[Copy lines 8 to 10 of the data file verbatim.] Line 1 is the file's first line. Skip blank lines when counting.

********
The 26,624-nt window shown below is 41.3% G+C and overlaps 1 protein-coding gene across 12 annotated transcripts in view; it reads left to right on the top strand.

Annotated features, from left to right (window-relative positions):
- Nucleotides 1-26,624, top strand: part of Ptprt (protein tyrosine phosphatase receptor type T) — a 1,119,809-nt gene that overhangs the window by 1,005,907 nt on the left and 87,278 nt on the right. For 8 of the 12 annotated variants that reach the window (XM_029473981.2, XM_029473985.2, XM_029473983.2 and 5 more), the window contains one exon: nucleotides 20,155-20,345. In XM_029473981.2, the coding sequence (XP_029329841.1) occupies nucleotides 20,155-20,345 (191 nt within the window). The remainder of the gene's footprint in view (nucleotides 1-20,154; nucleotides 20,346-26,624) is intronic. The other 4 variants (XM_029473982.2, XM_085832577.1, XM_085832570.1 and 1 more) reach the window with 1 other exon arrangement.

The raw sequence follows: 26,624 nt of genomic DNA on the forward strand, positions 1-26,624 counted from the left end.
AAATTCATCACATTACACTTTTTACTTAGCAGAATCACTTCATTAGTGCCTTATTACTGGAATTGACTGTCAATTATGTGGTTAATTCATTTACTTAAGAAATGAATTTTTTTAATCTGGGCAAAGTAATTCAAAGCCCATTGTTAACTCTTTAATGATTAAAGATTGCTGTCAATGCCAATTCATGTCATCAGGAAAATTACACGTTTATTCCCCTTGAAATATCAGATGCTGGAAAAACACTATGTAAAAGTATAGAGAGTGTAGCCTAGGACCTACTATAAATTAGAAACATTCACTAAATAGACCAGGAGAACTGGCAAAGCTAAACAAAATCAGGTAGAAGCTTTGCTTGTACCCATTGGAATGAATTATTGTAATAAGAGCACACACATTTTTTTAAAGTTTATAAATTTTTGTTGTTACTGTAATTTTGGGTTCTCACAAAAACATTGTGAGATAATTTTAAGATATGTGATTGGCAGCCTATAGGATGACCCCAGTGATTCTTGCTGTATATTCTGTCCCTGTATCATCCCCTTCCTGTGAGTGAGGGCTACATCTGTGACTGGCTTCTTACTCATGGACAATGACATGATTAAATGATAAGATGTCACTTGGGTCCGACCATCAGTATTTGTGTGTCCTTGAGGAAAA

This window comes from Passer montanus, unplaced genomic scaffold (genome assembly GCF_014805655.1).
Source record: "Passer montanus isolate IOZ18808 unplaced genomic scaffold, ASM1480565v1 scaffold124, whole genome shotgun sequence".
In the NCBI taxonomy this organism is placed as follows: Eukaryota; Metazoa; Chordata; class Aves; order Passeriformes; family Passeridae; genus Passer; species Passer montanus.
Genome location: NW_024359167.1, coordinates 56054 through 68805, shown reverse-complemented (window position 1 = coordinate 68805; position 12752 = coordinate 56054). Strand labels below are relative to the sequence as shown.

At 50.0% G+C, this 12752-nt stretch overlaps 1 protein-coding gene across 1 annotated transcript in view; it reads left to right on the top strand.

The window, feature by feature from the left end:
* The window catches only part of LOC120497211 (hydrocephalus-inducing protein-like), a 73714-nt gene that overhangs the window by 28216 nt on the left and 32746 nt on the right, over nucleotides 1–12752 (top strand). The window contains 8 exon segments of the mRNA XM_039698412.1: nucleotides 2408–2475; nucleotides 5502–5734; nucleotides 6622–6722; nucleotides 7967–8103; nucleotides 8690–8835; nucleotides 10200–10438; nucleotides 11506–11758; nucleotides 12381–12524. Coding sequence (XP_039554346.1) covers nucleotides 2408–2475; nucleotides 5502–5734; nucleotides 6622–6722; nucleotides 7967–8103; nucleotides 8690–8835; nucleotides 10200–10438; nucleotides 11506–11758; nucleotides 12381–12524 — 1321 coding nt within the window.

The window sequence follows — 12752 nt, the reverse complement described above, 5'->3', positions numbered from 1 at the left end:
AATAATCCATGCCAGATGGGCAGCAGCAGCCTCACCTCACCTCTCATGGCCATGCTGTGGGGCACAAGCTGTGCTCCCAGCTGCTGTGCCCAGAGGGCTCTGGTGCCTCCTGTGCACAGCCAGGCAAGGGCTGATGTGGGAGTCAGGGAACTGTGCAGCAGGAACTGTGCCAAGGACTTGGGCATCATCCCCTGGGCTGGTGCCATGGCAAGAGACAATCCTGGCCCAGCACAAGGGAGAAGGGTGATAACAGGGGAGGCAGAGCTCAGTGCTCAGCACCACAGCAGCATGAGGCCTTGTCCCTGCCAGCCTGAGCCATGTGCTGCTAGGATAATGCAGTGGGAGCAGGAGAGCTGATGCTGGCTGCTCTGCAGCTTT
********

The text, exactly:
In the NCBI taxonomy this organism is placed as follows: Eukaryota; Metazoa; Chordata; class Aves; order Passeriformes; family Passeridae; genus Passer; species Passer montanus.
Genome location: NW_024359167.1, coordinates 56054 through 68805, shown reverse-complemented (window position 1 = coordinate 68805; position 12752 = coordinate 56054). Strand labels below are relative to the sequence as shown.

At 50.0% G+C, this 12752-nt stretch overlaps 1 protein-coding gene across 1 annotated transcript in view; it reads left to right on the top strand.